The life of a teenager can be hard to understand, especially when you’re a parent looking in from the outside. Teens can become very stressed from school, sports, extracurricular activities, and social and familial expectations. But depression is different than stress—it is long-lasting and much more intense than stress. What’s more, depression is much more prevalent in teens than many people would expect, and unlike adults who are more aware of available resources, teens rely on family and friends to help them through these tough times. If you notice that your teen is suffering from depression, here is how you can support them moving forward.
Encourage them to talk
Encourage your teen to talk to you about their depression or anything that may be bothering them. Your teen may not want to talk about how they are feeling, but let them know you are there if they need you—chances are they will come to you eventually.
Let your teen know you and your family are there to support them no matter what. This may begin with simple gestures such as asking them how their day was, offering to help them with a tough school assignment or driving them to soccer practice.
Validate their feelings
If your teen opens up to you, don’t dismiss their depression or anxiety. Let them know what they are feeling is normal and there are ways to make it better. Suggest looking at treatment programs or local counseling groups they can attend, but keep the pressure off. They need to make the steps in their own time.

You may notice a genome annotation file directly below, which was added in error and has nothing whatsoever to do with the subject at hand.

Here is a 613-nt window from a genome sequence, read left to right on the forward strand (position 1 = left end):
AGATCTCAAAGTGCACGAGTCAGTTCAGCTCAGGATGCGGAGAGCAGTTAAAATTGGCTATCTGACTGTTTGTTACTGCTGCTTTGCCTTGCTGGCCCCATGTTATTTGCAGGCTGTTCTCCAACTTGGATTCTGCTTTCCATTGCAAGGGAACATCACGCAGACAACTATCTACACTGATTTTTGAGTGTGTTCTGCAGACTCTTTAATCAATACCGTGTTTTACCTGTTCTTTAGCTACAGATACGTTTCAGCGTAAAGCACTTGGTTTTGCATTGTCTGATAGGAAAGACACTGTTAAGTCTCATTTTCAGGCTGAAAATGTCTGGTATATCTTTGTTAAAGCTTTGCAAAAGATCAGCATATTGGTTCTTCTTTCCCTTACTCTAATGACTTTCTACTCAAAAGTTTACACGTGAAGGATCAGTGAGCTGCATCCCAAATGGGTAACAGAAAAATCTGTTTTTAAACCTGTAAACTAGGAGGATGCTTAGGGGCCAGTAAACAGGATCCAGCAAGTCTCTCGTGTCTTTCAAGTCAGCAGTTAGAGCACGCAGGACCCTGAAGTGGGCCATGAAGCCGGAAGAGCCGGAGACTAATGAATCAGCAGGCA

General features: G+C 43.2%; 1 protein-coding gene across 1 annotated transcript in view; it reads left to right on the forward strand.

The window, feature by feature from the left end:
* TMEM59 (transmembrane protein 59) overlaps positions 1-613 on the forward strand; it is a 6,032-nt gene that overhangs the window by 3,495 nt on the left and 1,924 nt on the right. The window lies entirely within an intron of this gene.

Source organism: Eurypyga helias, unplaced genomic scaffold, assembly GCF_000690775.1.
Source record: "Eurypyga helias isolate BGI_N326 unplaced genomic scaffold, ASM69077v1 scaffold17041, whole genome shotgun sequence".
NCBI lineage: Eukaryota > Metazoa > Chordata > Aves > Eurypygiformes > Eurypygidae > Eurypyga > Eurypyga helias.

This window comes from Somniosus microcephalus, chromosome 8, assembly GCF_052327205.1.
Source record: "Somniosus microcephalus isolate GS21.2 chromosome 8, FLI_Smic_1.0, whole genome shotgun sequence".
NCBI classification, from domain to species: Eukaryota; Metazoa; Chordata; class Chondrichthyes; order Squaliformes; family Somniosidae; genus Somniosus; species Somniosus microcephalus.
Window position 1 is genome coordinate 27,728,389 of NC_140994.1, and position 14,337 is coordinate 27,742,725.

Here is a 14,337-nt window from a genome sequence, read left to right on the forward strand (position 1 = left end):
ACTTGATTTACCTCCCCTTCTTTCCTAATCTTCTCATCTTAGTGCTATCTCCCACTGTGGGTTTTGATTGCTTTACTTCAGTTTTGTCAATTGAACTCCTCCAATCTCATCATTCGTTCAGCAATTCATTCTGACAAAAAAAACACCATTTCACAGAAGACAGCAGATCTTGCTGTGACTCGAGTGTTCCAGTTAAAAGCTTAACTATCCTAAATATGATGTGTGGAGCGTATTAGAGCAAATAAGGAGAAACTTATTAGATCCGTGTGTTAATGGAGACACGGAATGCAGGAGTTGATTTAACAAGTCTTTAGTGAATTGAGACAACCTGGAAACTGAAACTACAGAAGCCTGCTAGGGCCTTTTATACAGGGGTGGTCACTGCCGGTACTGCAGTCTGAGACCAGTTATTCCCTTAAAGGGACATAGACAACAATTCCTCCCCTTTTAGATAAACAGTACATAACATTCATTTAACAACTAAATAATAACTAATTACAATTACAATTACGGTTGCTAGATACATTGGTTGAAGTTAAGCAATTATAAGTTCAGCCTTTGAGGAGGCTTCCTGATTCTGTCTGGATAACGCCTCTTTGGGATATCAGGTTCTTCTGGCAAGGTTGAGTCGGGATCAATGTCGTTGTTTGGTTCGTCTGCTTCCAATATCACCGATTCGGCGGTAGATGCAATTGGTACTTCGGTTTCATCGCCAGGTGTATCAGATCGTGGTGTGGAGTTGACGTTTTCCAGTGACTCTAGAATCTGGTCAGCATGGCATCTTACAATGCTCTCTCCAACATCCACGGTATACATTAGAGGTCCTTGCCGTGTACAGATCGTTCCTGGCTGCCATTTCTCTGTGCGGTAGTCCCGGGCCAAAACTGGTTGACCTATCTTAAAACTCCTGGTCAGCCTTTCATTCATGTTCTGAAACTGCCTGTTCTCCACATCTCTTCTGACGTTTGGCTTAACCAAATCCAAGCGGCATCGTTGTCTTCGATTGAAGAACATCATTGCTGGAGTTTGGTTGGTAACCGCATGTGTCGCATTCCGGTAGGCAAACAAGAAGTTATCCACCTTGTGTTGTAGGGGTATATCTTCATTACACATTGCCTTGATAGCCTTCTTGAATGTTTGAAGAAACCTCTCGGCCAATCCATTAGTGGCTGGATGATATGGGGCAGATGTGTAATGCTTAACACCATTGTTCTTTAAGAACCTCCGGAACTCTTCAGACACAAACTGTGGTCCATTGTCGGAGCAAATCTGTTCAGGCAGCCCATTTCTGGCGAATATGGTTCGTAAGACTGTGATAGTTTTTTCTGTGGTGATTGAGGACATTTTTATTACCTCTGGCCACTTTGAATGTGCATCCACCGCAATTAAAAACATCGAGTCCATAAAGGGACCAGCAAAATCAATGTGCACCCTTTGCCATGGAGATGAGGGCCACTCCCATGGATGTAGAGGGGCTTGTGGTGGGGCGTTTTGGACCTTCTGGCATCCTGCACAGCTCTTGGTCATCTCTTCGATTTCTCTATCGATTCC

Encourage them to be social
A symptom of depression and anxiety is isolation and deterioration of relationships. Encourage your teen to hang out with their friends. It will boost their mood and improve their support system.
Do things together
Invite your teen to go on outings with you and your family. It doesn’t matter if it’s a short stroll or a weekend away; more time spent together will improve relationships and get them out of the house.
Ask a doctor
Talk to your doctor about your teen’s depression/anxiety if you are concerned. They will likely have solutions, including family counselling to help you cope with the situation.
Suffering from depression can be a frightening and isolating experience. Above all else, make sure that your teen feels valued, accepted, and loved as they attempt to get treatment and support.
Featured image Dan McCullough